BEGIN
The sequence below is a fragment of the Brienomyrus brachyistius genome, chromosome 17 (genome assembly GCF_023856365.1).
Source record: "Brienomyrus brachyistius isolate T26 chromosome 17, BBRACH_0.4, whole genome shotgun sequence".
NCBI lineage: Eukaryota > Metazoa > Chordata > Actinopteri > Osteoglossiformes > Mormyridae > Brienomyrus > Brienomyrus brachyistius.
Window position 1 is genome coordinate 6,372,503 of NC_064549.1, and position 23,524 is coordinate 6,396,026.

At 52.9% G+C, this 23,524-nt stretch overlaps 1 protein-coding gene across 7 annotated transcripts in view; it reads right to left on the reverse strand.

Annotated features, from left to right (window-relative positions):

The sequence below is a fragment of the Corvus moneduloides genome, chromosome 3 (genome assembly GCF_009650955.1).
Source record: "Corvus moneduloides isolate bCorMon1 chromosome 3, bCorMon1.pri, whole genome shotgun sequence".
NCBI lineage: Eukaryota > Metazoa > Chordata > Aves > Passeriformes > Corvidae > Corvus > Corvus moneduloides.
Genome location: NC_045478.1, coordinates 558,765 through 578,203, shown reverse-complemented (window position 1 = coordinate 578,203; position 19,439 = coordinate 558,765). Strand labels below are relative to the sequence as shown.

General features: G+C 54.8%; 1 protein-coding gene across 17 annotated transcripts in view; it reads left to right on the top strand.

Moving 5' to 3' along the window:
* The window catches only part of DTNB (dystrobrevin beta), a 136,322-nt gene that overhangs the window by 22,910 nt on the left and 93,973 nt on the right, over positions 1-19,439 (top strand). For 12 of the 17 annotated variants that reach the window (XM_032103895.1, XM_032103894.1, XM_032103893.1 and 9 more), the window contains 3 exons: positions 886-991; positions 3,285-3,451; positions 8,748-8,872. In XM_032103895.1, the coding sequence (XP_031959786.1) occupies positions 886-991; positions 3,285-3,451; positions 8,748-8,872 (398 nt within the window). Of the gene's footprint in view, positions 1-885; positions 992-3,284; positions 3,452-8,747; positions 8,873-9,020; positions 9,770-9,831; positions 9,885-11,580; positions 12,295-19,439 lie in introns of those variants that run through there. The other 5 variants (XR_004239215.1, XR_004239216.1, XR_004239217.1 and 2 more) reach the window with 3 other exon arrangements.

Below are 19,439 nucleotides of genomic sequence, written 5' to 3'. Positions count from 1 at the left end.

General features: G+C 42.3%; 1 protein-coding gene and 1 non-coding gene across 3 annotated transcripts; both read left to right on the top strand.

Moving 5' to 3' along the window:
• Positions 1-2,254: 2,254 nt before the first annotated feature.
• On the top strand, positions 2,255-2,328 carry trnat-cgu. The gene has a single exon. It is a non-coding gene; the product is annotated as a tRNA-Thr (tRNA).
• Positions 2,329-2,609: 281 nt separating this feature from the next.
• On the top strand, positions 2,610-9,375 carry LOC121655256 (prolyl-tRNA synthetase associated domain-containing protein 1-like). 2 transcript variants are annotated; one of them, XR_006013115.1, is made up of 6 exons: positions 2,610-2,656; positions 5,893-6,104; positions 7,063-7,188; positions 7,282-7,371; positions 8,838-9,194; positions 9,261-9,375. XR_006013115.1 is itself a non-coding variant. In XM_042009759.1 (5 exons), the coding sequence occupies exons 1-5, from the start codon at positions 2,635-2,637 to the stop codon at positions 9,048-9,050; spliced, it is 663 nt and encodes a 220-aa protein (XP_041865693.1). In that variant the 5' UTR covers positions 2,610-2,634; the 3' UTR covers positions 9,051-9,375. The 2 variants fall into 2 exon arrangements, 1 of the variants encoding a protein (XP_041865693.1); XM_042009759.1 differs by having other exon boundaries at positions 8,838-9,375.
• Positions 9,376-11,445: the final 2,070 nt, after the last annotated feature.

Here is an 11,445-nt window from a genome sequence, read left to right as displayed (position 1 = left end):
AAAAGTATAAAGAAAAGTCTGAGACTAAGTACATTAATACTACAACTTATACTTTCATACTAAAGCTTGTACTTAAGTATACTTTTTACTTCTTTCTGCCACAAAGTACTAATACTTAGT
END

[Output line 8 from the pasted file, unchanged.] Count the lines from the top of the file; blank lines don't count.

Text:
Source record: "Corvus moneduloides isolate bCorMon1 chromosome 3, bCorMon1.pri, whole genome shotgun sequence".